One of the most distinctive and politically infused voices of the British music scene says he hope to play in Derry during the City of Culture year.
Folk rocker and political activist Billy Bragg this week told the ‘Journal’ he would “love to be part of” Derry’s year long culture celebrations.
The folk rock politico stopped for a sojourn in Bennigan‘s bar in Derry during a two day trip to the north to promote the Jail Guitar Doors project - a programme that supports the rehabilitation of offenders through music.
Taking its name from the B-side of the Clash’s 1978 single ‘Clash City Rockers‘, the initiative has been up and running since 2007 in the UK.
Now, working in partnership with two of Derry’s most influential musicians, Happy Enchiladas Paddy Nash and Diane Greer - whose friendship has developed with Bragg over recent years - the singer songwriter is overseeing the launch of the programme in Magilligan, Maghaberry and Hydebank.
“I invited Paddy to come over to Glastonbury’s Leftfield stage last summer and we had a couple of guys from the Jail Guitar Doors Project - one from Dartmoor, one from Guys Marsh - and that kind of put the idea into Paddy and Diane’s heads ,” Bragg says.
“So when I played in Belfast last year, Paddy introduced me to Mike Maloney from the Prison Arts Foundation and he arranged for me to come over and visit the three prisons.”
Billy visited Magilligan and Maghaberry on Monday, and Hydebank on Tuesday morning. He says the response from prison authorities was overwhelmingly positive.
“Basically the programme is about getting some guitars into the prisons to assist the people already working with the prisoners.
“I supply the instruments but it’s about local musicians going in and doing the work.”
Creggan native Paddy is set to start the programme in Magilligan in June.
Bragg has little doubt as to the programme’s efficacy and is quick to counter criticism of the initiative.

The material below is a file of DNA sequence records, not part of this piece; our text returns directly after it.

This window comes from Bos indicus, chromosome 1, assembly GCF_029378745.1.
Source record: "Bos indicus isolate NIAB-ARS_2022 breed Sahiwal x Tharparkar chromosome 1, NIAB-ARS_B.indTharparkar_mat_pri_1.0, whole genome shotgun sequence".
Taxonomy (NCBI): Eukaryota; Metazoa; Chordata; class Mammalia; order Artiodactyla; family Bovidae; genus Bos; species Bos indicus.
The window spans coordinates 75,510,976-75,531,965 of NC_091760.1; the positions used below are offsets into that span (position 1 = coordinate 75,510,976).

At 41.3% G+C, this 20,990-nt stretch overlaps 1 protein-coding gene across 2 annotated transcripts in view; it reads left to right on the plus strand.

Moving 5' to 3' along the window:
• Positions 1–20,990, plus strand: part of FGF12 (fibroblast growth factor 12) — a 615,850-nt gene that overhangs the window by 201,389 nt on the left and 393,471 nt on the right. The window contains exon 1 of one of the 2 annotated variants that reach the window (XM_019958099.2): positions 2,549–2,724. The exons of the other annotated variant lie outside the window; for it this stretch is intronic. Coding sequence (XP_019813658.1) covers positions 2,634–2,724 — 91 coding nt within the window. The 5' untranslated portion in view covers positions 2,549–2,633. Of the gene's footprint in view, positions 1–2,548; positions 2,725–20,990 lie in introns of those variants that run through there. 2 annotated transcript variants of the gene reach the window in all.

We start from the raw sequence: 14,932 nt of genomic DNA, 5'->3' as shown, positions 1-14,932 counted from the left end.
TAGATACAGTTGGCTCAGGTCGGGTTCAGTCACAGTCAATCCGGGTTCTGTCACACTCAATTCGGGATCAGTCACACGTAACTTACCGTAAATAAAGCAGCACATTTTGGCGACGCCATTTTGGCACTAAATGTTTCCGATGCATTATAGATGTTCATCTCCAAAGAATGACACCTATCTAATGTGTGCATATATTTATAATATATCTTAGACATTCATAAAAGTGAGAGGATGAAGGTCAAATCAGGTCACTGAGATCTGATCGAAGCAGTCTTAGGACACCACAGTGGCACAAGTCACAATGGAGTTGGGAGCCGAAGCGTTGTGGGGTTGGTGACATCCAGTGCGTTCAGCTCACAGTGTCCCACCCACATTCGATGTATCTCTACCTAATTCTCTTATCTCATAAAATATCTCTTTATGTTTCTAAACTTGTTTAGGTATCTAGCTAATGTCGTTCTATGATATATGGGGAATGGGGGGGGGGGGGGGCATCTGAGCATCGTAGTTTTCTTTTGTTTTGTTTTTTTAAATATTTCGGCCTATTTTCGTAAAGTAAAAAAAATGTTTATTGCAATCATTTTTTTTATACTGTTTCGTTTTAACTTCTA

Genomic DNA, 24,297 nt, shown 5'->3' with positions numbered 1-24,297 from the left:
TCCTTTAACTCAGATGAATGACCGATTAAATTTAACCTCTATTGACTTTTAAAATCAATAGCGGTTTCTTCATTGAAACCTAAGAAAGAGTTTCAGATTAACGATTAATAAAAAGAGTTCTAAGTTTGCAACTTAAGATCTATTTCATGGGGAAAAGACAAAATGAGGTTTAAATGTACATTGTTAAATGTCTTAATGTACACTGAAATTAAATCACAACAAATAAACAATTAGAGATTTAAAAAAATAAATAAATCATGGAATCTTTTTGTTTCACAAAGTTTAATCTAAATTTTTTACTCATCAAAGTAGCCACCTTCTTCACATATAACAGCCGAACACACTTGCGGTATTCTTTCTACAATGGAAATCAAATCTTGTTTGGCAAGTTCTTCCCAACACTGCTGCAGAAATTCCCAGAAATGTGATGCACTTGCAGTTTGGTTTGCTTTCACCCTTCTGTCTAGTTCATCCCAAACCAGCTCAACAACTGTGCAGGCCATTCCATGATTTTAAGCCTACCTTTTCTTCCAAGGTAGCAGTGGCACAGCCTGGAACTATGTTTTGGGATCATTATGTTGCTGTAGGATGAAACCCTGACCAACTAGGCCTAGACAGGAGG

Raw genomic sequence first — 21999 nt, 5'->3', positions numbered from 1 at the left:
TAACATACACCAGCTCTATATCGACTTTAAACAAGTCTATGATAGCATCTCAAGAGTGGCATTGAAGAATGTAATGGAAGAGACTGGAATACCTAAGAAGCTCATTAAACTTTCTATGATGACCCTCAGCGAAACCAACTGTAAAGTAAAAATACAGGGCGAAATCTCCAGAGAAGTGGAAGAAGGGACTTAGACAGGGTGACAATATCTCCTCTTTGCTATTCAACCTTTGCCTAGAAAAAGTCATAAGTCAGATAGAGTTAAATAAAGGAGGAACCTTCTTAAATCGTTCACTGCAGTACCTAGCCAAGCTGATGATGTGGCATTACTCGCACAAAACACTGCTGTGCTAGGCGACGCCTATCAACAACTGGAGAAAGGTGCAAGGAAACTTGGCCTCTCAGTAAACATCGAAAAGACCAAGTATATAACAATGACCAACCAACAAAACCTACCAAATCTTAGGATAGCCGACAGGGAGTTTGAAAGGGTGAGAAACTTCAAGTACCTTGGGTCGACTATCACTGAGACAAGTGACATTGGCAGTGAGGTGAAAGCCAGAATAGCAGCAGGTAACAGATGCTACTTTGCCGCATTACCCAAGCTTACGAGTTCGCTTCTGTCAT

“I believe in people being punished for their crimes, and am in no doubt that the punishment should fit the crime, “ he says.
“But I also believe that the punishment is in itself going to prison - the loss of liberty and dignity that accompanies a prison sentence. While they are in prison, I believe we have an opportunity to help prisoners turn their lives around.
“A lot of them are there because family, education, the system, has failed them and prison is the last place that can’t say no.”
“It makes no sense to leave them there to fester. Rather than sit back and do nothing about that, as a musician who knows and has seen how music can help people, I feel it is my duty to try and do something to help society as a whole so that they too might be able to deal with their problems in a constructive way,
“I don’t think everyone will come through the programme and become musicians but its about giving people an opportunity to express themselves in an articulate way.”
Bragg says anyone who has been to prison and “is trying to turn their lives around deserves respect.“
“Some people are more interested in a retributive system, but I am more interested in helping those who are genuinely interested in rehabilitation.”
The ‘Journal’ caught up with Billy, in the company of both Diane and Paddy, during a moment’s respite in his otherwise hectic two day trip.
While Billy took time out to chat to the ‘Journal, tea time drinkers in Bennigan‘ s also enjoyed an impromptu Bragg performance - you can watch Billy sing the Mountains of Mourne at derryjournal.com
Bragg says the City of Culture year reflects Derry’s determination to leave the past behind - and says he hopes to be a part of it.
“Connecting with Diane and Paddy has allowed me to reconnect with Derry. I’ve had a lot of good shows here in the past and I’ve always thought there’s something special about this place.
“It’s like a classic European walled city, and there’s not a lot of them about anymore.
“Obviously Derry-Londonderry‘s past is in many people minds as a troubled past, but a lot of ground has been covered since then and there seems to be a real willingness of the people to look forward rather than back.
“There are those who would drag it back but ultimately it’s the determination of the people of Northern Ireland to go into the future that is keeping that at bay.”
That connection with Diane and Paddy - Bragg discovered their song ‘Billy Bragg Jeans’ after googling himself one day - underpins his desire to be part of Derry 2013.
“Paddy’s organising a festival for 2013 here and I hope I’ll be able to come over and be part of that. It depends on a few things, but it would obviously be great to be part of the celebrations. Paddy is coming over to our local Tolpuddle festival I hope to be able to come over here, that’s what I’m hoping,” he says.
You can read more about the work of Jail Guitar Doors online